- However, when he handles the objects with his left hand (sensory info to the right hemisphere, which is disconnected from the language areas in the left hemisphere), he is unable to name the objects

- NOTE: split brain due to sectioning of the corpus callossum 


What does this image illustrate?

- Another method for testing split brain subjects: visual input restricted to either left or right calcarine (visual) cortex

- Same results are obtained as described in the tactile test, i.e. info transmitted to R visual cortex (seen with L eye) cannot reach language areas in L hemisphere -> although subject can see the objects he cannot name them 


What does this image illustrate?

- When subject is instructed to passively view a word, calcarine cortex lights up indicating INC metabolic activity and thus neuronal activation

- When subject listens to the word with no visual input, Hershel's gyrus and Wernicke's area light up 

- NOTE: SPECT scans register changes in regional cerebral metabolism, measured with positron emitting isotopes, in this case radioactive deoxyglucose


What does this image illustrate?

- When subject speaks the word, the facial area of the motor strip and Broca's area light up

- When subject is asked for more complex language-related task, e.g., to generate word associations, the language association areas light up 

- NOTE: SPECT scans register changes in regional cerebral metabolism, measured with positron emitting isotopes, in this case radioactive deoxyglucose


Describe the left/right hemisphere language functions in a left hemisphere dominant individual (table).

- Orange boxes around specific lang funcs of the 2 hemispheres 

- L HEMI: lexical and syntactic language, writing, and spoken word abilities

- R HEMI: some rudimentary spoken language and the emotional coloring of language (prosody)

- NOTE: stereognosis = mental perception of depth or 3-dimensionality by the senses, usually in reference to the ability to perceive form of solid objects by touch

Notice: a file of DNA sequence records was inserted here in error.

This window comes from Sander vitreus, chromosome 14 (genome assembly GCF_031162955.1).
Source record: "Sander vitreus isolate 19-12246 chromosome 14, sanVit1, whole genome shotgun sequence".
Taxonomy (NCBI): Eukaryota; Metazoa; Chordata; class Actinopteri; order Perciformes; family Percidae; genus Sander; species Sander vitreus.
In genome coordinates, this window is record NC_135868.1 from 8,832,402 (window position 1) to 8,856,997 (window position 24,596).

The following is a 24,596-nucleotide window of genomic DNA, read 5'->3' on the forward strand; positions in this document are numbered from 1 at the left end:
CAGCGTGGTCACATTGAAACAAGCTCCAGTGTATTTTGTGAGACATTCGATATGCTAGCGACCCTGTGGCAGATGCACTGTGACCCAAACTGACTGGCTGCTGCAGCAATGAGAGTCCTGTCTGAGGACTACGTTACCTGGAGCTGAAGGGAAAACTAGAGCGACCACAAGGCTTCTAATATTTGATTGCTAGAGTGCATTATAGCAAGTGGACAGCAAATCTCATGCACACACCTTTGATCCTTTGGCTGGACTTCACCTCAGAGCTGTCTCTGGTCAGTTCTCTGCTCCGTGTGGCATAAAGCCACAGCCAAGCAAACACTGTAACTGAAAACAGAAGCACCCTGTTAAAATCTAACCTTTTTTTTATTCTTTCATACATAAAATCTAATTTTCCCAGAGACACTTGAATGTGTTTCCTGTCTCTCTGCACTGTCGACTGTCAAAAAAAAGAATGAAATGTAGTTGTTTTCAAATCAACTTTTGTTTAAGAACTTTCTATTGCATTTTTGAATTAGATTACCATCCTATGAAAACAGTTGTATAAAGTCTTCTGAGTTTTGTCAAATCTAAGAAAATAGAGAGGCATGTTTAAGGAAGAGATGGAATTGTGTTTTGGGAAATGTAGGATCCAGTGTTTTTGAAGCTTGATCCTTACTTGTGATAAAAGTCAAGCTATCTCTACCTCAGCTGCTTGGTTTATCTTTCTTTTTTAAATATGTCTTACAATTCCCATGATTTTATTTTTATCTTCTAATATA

What are the 6 components of language testing?

- Expression: normal verbal output 100-150 words/min; assess through spontaneous convo 

Comprehension of spoken language: test ability to follow simple and complex spoken commands 

Repetition: ask subject to repeat single words and phrases 

Reading: ask subject to read aloud and follow a written command 

Writing: ask subject to write a sample sentence 

Naming: ask subject to identify common objects 


What is Broca's aphasia?

- Perisylvian syndrome: non-fluent, expressive aphasia 

Reduced verbal output, <50 words/min; single word or short phrase (<5 words) 

- Word use restricted to nouns, verbs, adjectives, with limited use of syntactical words, e.g., adverbs, articles, prepositions

Comprehension relatively spared, but some trouble w/understanding complex syntactical language 

- Repetition poor, agrammatic; paraphasias common 

Lesion to BA #44-45

- Causes multiple; MCC is a stroke 


What is Wernicke's aphasia?

- Perisylvian syndrome: fluent, receptive aphasia 

Verbal output normal or INC; about 200 words/min

- Sentences devoid of meaningful lang, most noticeable is absence of nouns, replaced by pronouns and prepositions 

Comprehension seriously impaired, repetition poor, and paraphasic errors and neologism common 

- Lesion at BA #22; causes multiple, but MCC stroke 


What is global aphasia?

- Perisylvian syndrome

- Both expressive AND receptive language function seriously impaired 

- Nonfluent, common paraphasic errors 

- Lesion involves large area of L hemisphere 

- Causes similar to Broca's/Wernicke's aphasia (e.g., stroke


What is conduction aphasia?

- Perisylvian syndrome 

- Comprehension and fluency relatively good 

- Repetition poor and paraphasic errors common 

- Lesion location in supramarginal gyrus and arcuate fasciculus

- MCC occlusion of angular branch of left middle cerebral artery